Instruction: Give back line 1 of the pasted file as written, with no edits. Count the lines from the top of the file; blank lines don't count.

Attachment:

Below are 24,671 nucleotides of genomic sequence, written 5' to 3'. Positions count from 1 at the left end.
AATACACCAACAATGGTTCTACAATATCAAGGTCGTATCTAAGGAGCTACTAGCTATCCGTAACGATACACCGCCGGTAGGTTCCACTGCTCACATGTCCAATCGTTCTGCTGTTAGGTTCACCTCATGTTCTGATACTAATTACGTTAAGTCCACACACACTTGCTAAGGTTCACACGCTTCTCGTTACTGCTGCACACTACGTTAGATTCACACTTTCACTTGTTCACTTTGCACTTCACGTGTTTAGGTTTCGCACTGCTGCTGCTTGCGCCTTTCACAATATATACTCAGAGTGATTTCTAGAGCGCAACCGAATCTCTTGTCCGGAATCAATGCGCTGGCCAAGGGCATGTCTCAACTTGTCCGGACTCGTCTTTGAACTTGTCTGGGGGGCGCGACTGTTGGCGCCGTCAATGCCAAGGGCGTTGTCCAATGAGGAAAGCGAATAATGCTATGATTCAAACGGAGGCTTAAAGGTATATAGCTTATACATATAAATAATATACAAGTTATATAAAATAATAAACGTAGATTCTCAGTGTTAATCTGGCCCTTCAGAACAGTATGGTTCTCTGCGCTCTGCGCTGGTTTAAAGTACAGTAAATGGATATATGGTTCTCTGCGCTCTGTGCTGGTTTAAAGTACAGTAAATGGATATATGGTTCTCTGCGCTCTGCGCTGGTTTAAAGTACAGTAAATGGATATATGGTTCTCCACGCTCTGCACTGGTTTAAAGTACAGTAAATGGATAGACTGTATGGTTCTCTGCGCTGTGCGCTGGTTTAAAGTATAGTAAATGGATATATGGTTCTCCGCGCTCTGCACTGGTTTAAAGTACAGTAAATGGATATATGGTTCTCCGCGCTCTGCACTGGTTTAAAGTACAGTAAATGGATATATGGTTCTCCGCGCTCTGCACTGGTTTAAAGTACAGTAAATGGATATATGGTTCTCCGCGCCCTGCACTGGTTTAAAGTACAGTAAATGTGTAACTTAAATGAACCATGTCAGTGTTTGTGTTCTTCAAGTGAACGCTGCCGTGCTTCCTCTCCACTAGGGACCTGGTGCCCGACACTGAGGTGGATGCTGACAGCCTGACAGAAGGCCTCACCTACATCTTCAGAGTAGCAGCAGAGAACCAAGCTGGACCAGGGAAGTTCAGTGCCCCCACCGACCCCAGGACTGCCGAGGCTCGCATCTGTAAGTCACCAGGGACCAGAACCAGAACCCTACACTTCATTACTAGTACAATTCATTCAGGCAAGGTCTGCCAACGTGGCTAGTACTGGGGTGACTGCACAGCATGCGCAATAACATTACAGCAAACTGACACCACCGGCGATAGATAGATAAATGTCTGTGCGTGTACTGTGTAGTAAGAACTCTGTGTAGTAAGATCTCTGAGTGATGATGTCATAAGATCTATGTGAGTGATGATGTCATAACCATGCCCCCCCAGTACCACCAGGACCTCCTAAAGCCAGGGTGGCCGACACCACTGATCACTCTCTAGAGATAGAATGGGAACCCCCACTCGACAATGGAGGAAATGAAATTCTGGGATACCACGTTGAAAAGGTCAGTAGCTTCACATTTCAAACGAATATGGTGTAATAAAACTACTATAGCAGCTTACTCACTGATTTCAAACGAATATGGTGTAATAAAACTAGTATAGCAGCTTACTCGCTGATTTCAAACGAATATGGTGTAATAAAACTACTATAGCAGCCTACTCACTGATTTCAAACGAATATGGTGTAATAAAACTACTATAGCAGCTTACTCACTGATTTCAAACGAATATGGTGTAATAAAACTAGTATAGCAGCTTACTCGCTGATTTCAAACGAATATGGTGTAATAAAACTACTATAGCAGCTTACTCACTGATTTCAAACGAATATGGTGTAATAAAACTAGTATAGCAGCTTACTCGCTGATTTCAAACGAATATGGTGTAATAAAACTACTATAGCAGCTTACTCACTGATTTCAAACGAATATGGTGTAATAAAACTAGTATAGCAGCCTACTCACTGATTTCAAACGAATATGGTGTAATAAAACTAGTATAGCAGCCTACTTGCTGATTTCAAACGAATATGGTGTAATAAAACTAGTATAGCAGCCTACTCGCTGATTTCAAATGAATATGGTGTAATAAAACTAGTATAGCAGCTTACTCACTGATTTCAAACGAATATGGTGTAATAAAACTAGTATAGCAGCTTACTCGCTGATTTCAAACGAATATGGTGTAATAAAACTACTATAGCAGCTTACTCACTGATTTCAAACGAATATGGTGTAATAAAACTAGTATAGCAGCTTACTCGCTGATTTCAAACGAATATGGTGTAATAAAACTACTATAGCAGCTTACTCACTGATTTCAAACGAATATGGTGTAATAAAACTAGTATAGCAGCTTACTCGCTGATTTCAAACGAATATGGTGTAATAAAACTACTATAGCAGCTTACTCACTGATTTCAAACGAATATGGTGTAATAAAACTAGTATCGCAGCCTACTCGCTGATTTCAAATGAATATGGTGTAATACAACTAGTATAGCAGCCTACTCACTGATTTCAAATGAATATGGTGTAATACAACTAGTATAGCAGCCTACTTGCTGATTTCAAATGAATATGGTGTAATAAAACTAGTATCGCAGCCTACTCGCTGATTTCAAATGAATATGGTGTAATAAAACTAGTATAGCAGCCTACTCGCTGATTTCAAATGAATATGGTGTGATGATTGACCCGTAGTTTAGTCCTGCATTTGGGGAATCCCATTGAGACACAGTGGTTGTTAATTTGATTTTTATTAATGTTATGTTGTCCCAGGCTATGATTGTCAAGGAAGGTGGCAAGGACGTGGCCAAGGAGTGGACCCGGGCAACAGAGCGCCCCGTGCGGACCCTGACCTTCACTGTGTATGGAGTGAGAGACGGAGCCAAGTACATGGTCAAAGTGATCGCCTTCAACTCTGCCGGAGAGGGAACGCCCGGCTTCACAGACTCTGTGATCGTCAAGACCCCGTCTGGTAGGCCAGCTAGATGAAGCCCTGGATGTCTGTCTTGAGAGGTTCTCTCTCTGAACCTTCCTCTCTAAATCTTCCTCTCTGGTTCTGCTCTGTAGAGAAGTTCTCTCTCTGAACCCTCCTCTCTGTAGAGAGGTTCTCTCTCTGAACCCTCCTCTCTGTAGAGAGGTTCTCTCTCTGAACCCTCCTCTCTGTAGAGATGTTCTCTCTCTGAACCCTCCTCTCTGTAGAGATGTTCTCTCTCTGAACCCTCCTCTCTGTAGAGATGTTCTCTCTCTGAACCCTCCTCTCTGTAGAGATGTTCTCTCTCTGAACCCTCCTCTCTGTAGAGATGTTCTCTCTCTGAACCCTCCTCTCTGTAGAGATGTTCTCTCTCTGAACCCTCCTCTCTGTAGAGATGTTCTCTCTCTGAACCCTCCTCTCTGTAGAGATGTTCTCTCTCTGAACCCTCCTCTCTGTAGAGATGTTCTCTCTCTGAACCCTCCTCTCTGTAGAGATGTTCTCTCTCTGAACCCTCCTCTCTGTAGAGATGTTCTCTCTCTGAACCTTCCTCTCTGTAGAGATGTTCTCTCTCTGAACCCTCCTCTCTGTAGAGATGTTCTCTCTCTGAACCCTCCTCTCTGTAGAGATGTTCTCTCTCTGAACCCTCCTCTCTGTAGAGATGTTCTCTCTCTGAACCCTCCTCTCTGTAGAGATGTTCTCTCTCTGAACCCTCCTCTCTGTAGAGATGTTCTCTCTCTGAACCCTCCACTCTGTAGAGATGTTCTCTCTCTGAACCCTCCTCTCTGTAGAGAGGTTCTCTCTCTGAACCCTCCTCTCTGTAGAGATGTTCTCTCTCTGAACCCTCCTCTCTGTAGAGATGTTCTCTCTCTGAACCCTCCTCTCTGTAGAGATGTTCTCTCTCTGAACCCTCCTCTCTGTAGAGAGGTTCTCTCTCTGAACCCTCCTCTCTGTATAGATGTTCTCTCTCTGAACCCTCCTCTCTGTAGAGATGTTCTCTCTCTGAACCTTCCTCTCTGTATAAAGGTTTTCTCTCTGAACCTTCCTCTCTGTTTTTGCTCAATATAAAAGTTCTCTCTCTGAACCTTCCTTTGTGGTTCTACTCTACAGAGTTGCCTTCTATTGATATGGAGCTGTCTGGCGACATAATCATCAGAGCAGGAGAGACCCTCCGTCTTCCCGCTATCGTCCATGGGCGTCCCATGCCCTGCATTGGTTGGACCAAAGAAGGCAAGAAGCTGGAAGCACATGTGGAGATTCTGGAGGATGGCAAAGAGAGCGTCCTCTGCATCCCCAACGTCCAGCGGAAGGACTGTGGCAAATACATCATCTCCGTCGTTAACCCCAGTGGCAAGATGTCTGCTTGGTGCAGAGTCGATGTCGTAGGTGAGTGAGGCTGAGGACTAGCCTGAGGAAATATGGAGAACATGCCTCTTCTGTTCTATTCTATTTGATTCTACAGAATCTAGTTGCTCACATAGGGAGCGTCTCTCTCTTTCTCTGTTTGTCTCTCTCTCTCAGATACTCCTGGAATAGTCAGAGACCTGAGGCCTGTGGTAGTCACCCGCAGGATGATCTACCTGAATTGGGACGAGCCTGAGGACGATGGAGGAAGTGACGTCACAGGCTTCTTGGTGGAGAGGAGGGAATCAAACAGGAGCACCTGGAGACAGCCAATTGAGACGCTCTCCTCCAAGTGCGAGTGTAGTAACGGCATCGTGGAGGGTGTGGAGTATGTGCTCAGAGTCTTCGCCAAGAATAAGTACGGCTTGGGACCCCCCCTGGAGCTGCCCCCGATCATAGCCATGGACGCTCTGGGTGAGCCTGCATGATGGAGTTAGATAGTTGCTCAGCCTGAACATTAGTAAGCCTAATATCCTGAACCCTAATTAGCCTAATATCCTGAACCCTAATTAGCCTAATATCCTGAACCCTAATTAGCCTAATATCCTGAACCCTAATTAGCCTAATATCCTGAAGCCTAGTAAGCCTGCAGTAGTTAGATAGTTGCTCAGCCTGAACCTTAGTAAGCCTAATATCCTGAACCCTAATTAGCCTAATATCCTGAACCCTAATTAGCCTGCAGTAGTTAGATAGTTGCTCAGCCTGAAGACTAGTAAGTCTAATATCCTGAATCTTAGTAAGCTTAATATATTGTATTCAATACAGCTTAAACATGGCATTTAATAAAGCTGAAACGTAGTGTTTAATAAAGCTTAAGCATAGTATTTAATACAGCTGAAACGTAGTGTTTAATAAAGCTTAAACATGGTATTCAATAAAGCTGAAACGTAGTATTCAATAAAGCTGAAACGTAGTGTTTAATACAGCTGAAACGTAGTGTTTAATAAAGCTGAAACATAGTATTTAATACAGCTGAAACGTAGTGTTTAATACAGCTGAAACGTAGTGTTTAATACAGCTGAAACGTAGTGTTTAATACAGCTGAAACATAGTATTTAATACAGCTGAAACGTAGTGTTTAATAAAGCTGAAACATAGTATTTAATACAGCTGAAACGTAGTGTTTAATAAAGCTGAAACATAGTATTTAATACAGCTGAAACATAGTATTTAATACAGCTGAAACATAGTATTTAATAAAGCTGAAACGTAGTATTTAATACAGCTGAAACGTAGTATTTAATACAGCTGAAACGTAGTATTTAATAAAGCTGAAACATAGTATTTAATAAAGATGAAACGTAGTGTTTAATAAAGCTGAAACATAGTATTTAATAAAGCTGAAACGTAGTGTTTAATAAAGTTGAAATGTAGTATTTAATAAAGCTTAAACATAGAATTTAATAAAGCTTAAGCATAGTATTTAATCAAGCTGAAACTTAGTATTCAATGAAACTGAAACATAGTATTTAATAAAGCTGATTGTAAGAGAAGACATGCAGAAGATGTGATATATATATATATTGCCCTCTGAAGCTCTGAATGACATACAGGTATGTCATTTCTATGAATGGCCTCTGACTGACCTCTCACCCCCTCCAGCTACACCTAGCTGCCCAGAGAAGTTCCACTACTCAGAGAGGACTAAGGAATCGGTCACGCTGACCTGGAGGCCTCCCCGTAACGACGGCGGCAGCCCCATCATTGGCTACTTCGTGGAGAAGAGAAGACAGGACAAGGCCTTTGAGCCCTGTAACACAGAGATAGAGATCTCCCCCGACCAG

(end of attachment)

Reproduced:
Below are 24,671 nucleotides of genomic sequence, written 5' to 3'. Positions count from 1 at the left end.